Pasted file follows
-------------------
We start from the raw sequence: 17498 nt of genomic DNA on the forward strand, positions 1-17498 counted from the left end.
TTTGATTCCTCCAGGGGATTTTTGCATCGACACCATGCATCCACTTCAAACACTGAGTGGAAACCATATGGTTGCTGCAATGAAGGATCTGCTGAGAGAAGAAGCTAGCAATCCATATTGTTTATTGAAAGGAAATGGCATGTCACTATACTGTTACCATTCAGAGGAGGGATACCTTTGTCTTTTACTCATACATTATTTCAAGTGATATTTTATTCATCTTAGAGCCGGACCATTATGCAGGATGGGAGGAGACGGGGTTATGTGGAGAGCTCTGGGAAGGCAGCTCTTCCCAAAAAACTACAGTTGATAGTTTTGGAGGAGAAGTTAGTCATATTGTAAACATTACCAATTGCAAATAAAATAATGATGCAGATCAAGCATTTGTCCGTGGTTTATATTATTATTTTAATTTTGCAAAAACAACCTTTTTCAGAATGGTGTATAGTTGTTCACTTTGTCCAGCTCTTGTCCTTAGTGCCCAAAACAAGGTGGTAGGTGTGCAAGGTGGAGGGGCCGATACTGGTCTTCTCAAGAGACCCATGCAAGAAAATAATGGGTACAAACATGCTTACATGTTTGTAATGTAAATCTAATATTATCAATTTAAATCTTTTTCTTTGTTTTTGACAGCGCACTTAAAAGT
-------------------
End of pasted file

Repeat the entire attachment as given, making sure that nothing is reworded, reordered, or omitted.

We start from the raw sequence: 17498 nt of genomic DNA on the forward strand, positions 1-17498 counted from the left end.
TTTGATTCCTCCAGGGGATTTTTGCATCGACACCATGCATCCACTTCAAACACTGAGTGGAAACCATATGGTTGCTGCAATGAAGGATCTGCTGAGAGAAGAAGCTAGCAATCCATATTGTTTATTGAAAGGAAATGGCATGTCACTATACTGTTACCATTCAGAGGAGGGATACCTTTGTCTTTTACTCATACATTATTTCAAGTGATATTTTATTCATCTTAGAGCCGGACCATTATGCAGGATGGGAGGAGACGGGGTTATGTGGAGAGCTCTGGGAAGGCAGCTCTTCCCAAAAAACTACAGTTGATAGTTTTGGAGGAGAAGTTAGTCATATTGTAAACATTACCAATTGCAAATAAAATAATGATGCAGATCAAGCATTTGTCCGTGGTTTATATTATTATTTTAATTTTGCAAAAACAACCTTTTTCAGAATGGTGTATAGTTGTTCACTTTGTCCAGCTCTTGTCCTTAGTGCCCAAAACAAGGTGGTAGGTGTGCAAGGTGGAGGGGCCGATACTGGTCTTCTCAAGAGACCCATGCAAGAAAATAATGGGTACAAACATGCTTACATGTTTGTAATGTAAATCTAATATTATCAATTTAAATCTTTTTCTTTGTTTTTGACAGCGCACTTAAAAGT